Today’s guest post is written by Jeremy Morgan, Vice President, Diabetes, Lilly. Earlier this year Jeremy Morgan was appointed to the Board of The European Association for Bio-Industries (EuropaBio).
This week, people across Europe will join together to celebrate European Biotech Week. Last year, we recognised the value of biotechnological innovation and advancements by commemorating the 60th anniversary of the discovery of the DNA molecule. The discovery was a truly pivotal moment in history. It triggered remarkable discoveries across biotechnology based industries, including my own: health care.
Lilly had already taken strides into the treatment of diabetes as far back as the early 1920’s. Back then a diagnosis of diabetes could not be survived. The discovery of insulin, quickly followed by the ability to stabilize it on a commercial level to provide the first effective treatments, led to millions of lives saved by the use of animal insulin. In 1982 Lilly brought the first biotech medicine to market, created from rDNA technology and designed to give people with diabetes a longer, healthier life.
In short, ninety years of innovation and discovery has led to diabetes becoming a manageable disease.
While we have made a lot of progress, we still have a long way to go. Today, an estimated 382 million people worldwide have diabetes and the economic cost is staggering: 9.3% of the total health budget in the EU is spent on diabetes. By 2035, more than 592 million people are projected to be affected by diabetes. Biotechnology is no stranger to healthcare, but it is only recently that its full potential has been better understood.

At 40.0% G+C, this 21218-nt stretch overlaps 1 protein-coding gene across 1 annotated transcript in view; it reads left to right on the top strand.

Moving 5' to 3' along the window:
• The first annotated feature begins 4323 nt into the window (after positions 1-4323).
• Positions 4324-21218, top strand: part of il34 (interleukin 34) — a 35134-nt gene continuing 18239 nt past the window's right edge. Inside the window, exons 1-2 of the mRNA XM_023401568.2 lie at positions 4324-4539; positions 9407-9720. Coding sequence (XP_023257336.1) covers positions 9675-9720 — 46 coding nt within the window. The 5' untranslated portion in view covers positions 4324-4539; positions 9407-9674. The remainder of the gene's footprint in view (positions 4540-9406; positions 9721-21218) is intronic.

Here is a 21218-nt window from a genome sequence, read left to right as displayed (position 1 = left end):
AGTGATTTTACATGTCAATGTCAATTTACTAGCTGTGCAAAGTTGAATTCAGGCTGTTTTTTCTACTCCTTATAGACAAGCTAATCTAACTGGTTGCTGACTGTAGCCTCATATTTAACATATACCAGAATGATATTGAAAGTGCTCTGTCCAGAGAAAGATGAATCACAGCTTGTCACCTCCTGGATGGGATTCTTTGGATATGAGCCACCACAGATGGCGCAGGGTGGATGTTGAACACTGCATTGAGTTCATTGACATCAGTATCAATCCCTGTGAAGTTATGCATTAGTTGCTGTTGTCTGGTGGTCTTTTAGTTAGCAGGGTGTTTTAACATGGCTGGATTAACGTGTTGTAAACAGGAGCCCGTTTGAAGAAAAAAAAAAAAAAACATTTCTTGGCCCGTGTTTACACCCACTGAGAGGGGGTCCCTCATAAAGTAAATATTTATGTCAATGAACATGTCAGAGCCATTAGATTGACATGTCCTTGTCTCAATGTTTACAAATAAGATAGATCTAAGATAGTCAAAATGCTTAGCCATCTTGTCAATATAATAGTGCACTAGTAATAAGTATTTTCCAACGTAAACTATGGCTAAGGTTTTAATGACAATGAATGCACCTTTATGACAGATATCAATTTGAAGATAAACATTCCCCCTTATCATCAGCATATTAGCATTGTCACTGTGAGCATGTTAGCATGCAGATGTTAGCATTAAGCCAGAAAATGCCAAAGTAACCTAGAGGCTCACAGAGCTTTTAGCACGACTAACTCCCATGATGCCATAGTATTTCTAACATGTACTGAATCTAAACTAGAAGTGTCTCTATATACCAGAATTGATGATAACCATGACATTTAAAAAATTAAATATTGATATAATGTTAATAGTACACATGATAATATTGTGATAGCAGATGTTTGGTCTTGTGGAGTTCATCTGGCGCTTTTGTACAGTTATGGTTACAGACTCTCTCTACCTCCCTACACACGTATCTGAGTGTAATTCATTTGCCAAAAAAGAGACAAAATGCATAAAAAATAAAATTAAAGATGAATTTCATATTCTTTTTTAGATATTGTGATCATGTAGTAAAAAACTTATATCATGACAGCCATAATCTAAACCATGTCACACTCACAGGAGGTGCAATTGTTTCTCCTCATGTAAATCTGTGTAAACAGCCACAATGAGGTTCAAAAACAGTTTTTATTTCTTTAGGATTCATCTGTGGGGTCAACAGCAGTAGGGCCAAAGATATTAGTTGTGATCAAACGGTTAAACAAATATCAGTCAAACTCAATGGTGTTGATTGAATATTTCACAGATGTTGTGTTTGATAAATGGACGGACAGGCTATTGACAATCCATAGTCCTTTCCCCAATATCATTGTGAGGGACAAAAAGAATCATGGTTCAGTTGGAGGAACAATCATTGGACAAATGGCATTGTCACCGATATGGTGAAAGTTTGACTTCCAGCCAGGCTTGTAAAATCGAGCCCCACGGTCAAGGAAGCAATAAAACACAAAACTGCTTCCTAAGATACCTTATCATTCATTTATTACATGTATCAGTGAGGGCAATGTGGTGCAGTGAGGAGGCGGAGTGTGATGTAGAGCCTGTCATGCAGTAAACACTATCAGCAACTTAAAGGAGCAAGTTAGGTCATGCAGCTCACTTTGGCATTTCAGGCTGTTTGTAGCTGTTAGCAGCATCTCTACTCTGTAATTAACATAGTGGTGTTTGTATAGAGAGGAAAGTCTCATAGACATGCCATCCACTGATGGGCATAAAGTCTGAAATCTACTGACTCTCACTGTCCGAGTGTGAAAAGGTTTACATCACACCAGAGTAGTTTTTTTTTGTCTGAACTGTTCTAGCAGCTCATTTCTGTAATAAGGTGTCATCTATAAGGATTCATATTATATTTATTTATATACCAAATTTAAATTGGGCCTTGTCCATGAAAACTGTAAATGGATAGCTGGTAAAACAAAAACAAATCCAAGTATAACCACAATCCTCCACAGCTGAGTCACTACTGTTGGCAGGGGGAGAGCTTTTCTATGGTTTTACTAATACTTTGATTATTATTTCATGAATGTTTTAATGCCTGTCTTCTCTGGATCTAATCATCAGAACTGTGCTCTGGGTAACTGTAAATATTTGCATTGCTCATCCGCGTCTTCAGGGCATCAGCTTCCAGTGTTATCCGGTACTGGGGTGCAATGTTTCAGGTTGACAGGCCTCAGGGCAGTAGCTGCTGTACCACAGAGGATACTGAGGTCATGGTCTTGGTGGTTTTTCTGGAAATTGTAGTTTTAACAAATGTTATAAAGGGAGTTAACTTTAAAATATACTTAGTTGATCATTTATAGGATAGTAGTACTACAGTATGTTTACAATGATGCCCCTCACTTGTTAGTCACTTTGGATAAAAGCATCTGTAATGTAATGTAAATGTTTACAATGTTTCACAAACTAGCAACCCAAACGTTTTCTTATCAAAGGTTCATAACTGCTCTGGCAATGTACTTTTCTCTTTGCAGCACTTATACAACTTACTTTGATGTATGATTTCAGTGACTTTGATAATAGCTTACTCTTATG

Biotech is thriving in health care research and development, if not tangibly driving it. Advances are either being made or soon will be in oncology, auto-immune and Alzheimer’s disease to name but a few. Our pipeline at Lilly is rich with biotech potential. Discovery and manufacture of future bio-pharmaceutical medicines is a rewarding but often frustrating business. It is high cost and high risk; many potential medicines fail before they reach the people who need better treatments. But we know this. What can we do to ensure medicines are available to patients in Europe? Investment is one way.
In Europe, we continue to make important investments - doubling our R&D investment to €450 Million in the last 10 years, and investing €1.2 Billion in our biotech manufacturing sites in France, Spain, Italy, the UK and Ireland. We are doing everything we can to make a meaningful difference. Ultimately, making life better for people around the world through biotechnology and pharmaceutical innovation requires multi-stakeholder collaboration.
Together we must ensure strong IP standards, foster public-private partnerships, encourage trade and continued investment in R&D and manufacturing, provide jobs for a highly skilled workforce, and importantly speed access to new medicines. By working with EuropaBio and to ensure a strong Transatlantic Trade and Investment Partnership, we continue to prioritise and develop these areas.
No matter how you view it, biotechnology helps improve the health care environment in Europe. The societal benefits are clear. Supporting biotechnology is an important pathway for continued innovation and discovery. I look forward to celebrating European Biotech Week. Join me. Follow the #biotech4life conversation on Twitter and return for more on LillyPad EU.